Faced with Western values and the idea that modernization means industrialization, Asian nations find it difficult to deal squarely with the problem of feeding themselves.
''It has become increasingly recognized that agricultural progress is important for general economic progress, and especially in the larger or poorer countries of Asia . . . ,'' the UN report concludes.
Any limits on agricultural progress could mean fewer jobs for rural peasants who have been drifting to cities in increasing numbers. As that migration to the cities continues, the 1980s could see greater pressures on business to expand into more labor-intensive, not capital-intensive, industries.
If Asia appears unified in any aspect, it may be in having a majority of strong centralized governments.
These range from virtual martial law in the Philippines, to the heavy tactics of Indira Gandhi in India, to long-term domination by one party in Japan (the Liberal Democrats have governed continuously since World War II), to communist government and variations on the theme of one-man rule.
Asia's limited tolerance for open political debate reflects its people's desire for consensus-style governance, and also the historical precedent of feudal states with pyramidal structures in which a small elite ruled over rural masses. Just what indigenous forms of democracy or oligarchy eventually take shape await years of economic progress.
Yet in many nations, the tug-of-war between free-marketers and those wanting controlled economies has gone to the side of more freedom. Government leaders have been pushed to open enterprise by the World Bank, the deep problems from oil price shocks, and the hard-to-pass-up models of the Far East ''economic dragon'' nations of Taiwan, Singapore, South Korea, and Hong Kong.
While the creation of new wealth from agriculture remains the No. 1 problem, other factors influence Asia's prospects for staying ahead of global growth.
''The future economic development in the Asian region [and elsewhere] will be burdened by even greater uncertainties than the past,'' states Mr. Hiemenz of the Asian Development Bank. For one, political turbulence in Indochina destabilizes not only Vietnam, Kampuchea (Cambodia), and Laos, but almost all of Southeast Asia. And the slow or fast emergence of China in world markets, like an elephant joining a roomful of tigers and cows, will set Asia's long-term direction.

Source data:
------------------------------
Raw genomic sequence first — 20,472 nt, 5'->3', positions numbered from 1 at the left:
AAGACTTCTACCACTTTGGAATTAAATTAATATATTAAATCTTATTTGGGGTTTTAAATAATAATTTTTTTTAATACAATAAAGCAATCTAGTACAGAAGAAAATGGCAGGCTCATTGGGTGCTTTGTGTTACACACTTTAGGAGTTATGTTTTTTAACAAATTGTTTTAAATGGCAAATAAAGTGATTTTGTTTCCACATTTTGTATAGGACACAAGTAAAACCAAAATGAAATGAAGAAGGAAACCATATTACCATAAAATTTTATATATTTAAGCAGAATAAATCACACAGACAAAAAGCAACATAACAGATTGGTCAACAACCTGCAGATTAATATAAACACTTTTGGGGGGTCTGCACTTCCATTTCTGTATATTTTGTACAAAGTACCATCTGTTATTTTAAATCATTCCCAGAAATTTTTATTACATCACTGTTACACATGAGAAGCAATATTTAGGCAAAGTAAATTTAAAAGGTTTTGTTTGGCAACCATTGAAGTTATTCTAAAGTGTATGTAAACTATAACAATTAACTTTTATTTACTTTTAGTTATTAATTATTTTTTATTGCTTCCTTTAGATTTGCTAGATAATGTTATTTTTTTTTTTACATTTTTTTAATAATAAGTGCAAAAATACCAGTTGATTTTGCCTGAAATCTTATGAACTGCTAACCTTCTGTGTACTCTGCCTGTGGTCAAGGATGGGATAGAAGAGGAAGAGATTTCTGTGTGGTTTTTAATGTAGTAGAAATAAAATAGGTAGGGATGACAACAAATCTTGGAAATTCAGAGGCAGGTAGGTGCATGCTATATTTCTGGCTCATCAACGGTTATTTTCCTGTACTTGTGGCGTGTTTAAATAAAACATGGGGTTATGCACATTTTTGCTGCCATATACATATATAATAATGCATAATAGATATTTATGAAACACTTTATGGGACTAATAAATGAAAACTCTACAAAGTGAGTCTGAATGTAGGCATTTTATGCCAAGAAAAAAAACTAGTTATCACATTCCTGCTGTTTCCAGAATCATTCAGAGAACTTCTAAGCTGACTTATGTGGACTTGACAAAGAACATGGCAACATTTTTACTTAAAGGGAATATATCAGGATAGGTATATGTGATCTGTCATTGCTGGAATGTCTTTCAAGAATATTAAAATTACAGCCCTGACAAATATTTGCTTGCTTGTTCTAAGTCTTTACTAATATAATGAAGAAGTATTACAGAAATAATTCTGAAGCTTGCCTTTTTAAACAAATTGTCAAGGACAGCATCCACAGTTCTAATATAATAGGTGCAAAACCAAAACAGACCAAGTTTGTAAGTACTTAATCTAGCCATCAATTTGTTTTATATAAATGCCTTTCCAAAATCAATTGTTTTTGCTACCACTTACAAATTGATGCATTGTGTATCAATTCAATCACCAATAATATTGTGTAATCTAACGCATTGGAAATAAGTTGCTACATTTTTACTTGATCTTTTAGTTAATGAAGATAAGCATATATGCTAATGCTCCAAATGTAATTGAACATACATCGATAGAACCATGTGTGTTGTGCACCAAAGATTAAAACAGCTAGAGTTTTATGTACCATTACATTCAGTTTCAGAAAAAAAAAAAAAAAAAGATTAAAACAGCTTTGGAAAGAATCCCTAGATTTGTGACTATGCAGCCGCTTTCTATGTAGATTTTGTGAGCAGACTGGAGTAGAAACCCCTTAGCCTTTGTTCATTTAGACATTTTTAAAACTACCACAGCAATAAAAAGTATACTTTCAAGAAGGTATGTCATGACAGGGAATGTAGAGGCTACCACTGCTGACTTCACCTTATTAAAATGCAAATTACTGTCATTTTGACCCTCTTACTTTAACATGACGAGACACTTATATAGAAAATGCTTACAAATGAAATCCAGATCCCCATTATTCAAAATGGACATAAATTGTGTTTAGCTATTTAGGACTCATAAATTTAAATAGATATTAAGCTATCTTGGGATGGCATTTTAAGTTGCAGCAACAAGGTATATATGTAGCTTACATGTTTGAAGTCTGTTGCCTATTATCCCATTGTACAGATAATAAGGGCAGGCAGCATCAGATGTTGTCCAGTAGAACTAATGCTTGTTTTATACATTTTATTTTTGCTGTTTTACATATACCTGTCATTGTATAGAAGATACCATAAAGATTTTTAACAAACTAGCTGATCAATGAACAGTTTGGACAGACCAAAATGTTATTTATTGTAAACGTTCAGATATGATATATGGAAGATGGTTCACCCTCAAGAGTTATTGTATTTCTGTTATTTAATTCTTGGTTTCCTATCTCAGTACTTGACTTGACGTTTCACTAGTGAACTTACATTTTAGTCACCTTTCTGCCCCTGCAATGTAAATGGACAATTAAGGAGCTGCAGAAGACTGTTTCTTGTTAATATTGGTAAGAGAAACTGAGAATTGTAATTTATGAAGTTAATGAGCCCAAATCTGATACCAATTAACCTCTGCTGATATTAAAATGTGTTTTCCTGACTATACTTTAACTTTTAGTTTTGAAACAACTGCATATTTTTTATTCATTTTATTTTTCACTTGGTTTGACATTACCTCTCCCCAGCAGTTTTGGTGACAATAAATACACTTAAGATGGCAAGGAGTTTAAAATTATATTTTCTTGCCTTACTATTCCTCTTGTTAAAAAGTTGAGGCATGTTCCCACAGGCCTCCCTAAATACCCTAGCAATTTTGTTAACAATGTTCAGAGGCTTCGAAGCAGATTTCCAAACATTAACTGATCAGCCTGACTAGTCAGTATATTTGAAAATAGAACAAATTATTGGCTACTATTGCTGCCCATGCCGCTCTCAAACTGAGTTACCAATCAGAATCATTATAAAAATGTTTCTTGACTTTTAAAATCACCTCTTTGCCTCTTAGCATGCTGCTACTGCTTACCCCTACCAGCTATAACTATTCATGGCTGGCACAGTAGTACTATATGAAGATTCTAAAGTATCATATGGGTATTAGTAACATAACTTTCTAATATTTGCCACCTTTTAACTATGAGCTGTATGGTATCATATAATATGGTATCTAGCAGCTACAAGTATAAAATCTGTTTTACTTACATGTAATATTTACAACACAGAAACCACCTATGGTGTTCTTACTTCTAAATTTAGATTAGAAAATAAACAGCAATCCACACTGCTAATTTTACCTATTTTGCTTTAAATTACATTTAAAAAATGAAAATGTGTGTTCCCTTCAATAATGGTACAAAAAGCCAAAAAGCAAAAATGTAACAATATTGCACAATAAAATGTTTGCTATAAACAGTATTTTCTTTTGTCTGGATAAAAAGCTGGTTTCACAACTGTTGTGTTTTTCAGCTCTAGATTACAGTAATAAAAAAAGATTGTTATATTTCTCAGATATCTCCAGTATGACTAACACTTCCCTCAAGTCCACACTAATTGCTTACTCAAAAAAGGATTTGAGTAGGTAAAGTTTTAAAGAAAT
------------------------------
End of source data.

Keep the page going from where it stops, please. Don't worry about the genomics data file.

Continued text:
More immediate concerns, however, are Western recession and world oil prices. So far, both have not greatly tarnished Asia's financial or export picture.
The pause in oil price rises has given breathing room for oil alternatives. The downward trend in exports to the West of Asia's raw commodities and assembled products has raised unemployment, but if Western economies pick up by late 1982, no serious damage is expected, and growth rates will quickly rise again.
With its high growth, Asia ably fills financial gaps with easy credit from international banks.
After achieving rapid growth in their industrial sectors during the 1970s, Asian nations are now making a difficult shift toward competition in the international market.
Many industries remain oriented to domestic markets and protected from international competition. But the 1979 oil price increase caused such a balance-of-payments problem that industries have been encouraged to become export-oriented, while also providing new jobs.
And international agencies have pushed for an end to protective tariffs for local industries. This poses political risks for some governments, which get around the pressure by such steps as offering artificially low interest rates on loans or gradually devaluing their currencies to boost exports.
Asia's industrial structure will have to make rapid changes because of growing labor surpluses (South and Southeast Asia), rising wage levels (East Asia and Singapore), and widening payments deficits (all oil-importing countries).
Population increases remain an obstacle to long-term growth.
Many Asian nations made easy initial successes in the 1970s in trimming birthrates, especially Indonesia, India, China, Singapore, Thailand, South Korea , and Sri Lanka. To persuade peasants to stay on family planning or to further reduce their number of children will be very difficult. And some nations, such as the Philippines, Bangladesh, and Pakistan, still have population growth rates of nearly 3 percent, which can negate any food or economic gains.